Trump clashes with Republicans over George Floyd protests

Donald Trump has vowed to oust a Republican senator who endorsed a rebuke of his response to the death of George Floyd, as the president comes under pressure from some in his party and former military officials.

Mr Trump took aim at Lisa Murkowski, an Alaska senator, after she described an attack by former defence secretary Jim Mattis on the president as “true and honest, and necessary and overdue”.

Asked if she could back Mr Trump, Ms Murkowski replied: “I am struggling with it. I have struggled with it for a long time.”

Mr Trump responded forcefully. “Few people know where they’ll be in two years from now, but I do, in the great state of Alaska . . . campaigning against Senator Lisa Murkowski,” the president said about the senator who faces re-election in 2022.

“Get any candidate ready, good or bad, I don’t care, I’m endorsing. If you have a pulse, I’m with you!” Mr Trump said in a bid to encourage other Republicans to run against her in the GOP primary in 2020.

Ms Murkowski’s comments were the strongest public expression of concerns that many Republicans have made in private.

The mounting criticism comes after several retired senior military officers hit out at the president for his handling of the protests following Floyd’s police killing. The 46-year-old black man died after a white officer knelt on his neck for over eight minutes.

Mr Mattis, a former general, on Wednesday wrote in The Atlantic magazine that Mr Trump was an immature leader who was making “a mockery” of the constitution, and deliberately trying to divide the American people for political gain. He accused Mr Trump of being “the first president in my lifetime who does not try to unite the American people”.

The criticism came as mourners held a memorial service for Floyd in Minneapolis and protests continued in cities across the country for a 10th consecutive night.

The Rev Al Sharpton, a civil-rights activist, said in a eulogy that the killing of Floyd was a reminder of how all African-Americans had lived an experience where there was always a knee on their necks.

“It’s time for us to stand up in George’s name and say: get your knee off our necks,” Mr Sharpton told mourners.

In San Francisco, city officials responded to activist calls to “defund the police” by announcing a plan to redirect resources “to support the African-American community.” 

In Buffalo, New York, two police officers were suspended after a 75-year-old man was knocked to the ground and suffered head injuries, according to Andrew Cuomo, New York governor. “This incident is wholly unjustified and utterly disgraceful,” he wrote on Twitter.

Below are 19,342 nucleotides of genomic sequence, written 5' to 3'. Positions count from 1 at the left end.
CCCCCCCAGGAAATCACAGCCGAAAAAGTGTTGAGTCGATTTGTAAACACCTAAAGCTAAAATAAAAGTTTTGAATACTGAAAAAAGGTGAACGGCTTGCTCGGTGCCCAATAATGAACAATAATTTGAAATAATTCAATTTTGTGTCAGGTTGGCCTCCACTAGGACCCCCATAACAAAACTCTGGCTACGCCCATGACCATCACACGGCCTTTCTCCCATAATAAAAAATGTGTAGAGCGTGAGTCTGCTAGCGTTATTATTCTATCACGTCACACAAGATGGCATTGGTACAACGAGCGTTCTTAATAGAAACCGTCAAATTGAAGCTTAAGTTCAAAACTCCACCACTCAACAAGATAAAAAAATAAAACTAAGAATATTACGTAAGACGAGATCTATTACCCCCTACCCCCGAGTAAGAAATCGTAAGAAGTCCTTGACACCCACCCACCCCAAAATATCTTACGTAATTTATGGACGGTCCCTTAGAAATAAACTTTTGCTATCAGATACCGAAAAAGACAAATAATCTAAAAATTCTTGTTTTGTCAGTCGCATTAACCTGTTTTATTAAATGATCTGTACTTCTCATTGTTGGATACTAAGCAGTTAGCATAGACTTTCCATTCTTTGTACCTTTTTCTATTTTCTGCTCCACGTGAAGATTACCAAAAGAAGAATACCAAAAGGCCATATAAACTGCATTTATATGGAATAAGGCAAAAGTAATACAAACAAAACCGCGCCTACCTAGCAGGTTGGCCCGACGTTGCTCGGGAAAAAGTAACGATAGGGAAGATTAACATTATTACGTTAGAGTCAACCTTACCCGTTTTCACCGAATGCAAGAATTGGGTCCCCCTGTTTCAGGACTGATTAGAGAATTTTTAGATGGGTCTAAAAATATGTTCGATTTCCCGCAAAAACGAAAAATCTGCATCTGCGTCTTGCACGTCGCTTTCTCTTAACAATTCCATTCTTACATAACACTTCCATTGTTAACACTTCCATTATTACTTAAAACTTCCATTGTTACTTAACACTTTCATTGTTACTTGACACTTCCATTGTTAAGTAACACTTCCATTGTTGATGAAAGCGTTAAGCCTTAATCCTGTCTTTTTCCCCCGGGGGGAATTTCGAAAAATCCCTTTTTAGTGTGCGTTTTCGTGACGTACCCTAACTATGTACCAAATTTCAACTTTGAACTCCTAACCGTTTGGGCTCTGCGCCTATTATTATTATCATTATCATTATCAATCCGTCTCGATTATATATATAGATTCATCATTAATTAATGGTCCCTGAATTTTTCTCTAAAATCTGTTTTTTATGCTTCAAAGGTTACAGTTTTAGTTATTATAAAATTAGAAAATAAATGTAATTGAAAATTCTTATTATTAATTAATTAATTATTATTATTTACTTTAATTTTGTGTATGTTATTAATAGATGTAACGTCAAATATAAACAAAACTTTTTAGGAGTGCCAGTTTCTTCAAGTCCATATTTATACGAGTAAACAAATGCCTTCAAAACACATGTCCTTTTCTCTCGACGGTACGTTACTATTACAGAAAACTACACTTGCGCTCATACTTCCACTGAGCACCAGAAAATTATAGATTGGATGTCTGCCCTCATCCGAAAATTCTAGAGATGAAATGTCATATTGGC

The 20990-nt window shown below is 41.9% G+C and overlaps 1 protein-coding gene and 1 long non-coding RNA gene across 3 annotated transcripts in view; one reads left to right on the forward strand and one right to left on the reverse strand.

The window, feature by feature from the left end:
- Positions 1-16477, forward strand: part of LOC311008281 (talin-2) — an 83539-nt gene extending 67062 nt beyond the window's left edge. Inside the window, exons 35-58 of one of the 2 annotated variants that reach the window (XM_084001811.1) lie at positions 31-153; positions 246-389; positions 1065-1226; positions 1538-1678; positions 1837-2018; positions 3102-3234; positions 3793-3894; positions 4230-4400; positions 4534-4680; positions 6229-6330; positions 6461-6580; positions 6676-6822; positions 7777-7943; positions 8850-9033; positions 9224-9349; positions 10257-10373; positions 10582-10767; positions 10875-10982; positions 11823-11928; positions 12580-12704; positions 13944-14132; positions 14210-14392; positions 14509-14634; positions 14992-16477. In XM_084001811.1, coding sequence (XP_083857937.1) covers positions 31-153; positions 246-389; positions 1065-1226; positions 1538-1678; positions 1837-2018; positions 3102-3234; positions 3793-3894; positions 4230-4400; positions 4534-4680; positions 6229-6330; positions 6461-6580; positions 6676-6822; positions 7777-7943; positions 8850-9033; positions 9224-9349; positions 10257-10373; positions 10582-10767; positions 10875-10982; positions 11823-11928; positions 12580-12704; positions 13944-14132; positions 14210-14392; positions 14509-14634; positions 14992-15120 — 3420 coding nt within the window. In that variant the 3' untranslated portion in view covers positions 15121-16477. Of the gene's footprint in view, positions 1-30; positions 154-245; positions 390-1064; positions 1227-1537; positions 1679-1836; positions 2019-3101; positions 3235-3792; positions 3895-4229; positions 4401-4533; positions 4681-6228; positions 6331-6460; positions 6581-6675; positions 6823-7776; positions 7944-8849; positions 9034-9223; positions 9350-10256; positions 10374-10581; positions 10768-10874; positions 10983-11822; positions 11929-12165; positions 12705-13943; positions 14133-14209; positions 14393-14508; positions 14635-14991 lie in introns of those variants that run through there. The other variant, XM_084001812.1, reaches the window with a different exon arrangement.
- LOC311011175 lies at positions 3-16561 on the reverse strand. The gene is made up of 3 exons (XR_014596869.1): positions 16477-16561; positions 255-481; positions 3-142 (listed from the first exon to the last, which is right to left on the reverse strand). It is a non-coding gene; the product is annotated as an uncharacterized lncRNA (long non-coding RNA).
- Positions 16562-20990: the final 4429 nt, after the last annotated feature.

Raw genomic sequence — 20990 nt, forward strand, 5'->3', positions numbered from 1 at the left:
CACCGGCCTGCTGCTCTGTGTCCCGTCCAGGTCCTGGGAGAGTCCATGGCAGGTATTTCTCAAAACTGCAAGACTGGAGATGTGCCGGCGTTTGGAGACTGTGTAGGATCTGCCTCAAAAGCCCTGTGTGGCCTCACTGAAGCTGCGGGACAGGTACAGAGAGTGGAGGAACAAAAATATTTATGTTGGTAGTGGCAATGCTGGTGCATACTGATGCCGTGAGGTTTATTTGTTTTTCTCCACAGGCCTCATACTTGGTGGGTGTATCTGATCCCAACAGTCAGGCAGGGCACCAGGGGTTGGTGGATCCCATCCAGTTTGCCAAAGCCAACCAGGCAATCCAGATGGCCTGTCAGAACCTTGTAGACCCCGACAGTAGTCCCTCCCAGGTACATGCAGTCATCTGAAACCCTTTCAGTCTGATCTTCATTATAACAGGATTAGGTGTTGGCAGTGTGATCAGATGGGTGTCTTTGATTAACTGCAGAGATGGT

Critics have levelled a series of charges against Mr Trump, including rebuking him for threatening to send soldiers on to the streets to deal with the overwhelmingly peaceful protests.

They have also attacked the president for a stunt that saw him hold up a Bible for a photo opportunity after law enforcement officers used chemical agents and rubber bullets to disperse a peaceful crowd to allow the president to walk from the White House to a nearby church.

Ben Sasse, a Nebraska Republican senator, this week said he was “against clearing out a peaceful protest for a photo-op that treats the word of God as a political prop”.

Tim Scott, the only black Republican senator who is normally a close ally of Mr Trump, also spoke out. “Should you use tear gas to clear a path so the president can go have a photo-op? The answer is no,” said the South Carolina lawmaker.

The American Civil Liberties Union filed a lawsuit against the Trump administration over the use of the chemical agents.

Twitter on Thursday disabled a Floyd tribute video posted by Mr Trump’s reelection campaign, citing a complaint from the copyright holder. The move threatens to escalate a feud with the president, after the social media company alerted users to potential misinformation in an earlier tweet and said another had violated its terms by “glorifying violence”.

Earlier, Mr Trump shot back at Mr Mattis by claiming that he had fired him, even though the retired general submitted his resignation in a scathing letter. But John Kelly, a retired marine general who previously served as Mr Trump’s chief of staff and is a longtime friend of Mr Mattis, said the president’s recollection of the event was wrong.

“The president did not fire him. He did not ask for his resignation,” Mr Kelly told The Washington Post.

Mr Mattis was just one of several former military officers who made rare interventions in politics this week after Mr Trump threatened to invoke the 1807 Insurrection Act, which would allow him to deploy active-duty soldiers in US cities.

Mike Mullen, a former chairman of the joint chiefs of staff, said he was “sickened” that security forces had been ordered to “forcibly and violently clear a path” to allow Mr Trump to take the Bible photo.

Mr Mullen added that Mr Trump had emboldened US adversaries and “risked further politicising the men and women of our armed forces”.

Martin Dempsey, who succeeded Mr Mullen as chairman of the joint chiefs, on Thursday told NPR that he viewed Mr Trump’s threat to use the military to quell the protests as “dangerous”.

Ms Murkowski said she hoped Mr Mattis’s comments would spur other Republicans to “have the courage of [their] own convictions to speak up”.

A rift has also opened between Mr Trump and his current secretary of defence, Mark Esper, who broke with the president and said he opposed any effort to invoke the Insurrection Act.

Washington saw big protests for a 10th consecutive night but did not impose a curfew on Thursday, after demonstrations went ahead peacefully on Wednesday night with little unrest.

Follow Demetri Sevastopulo on Twitter: @dimi

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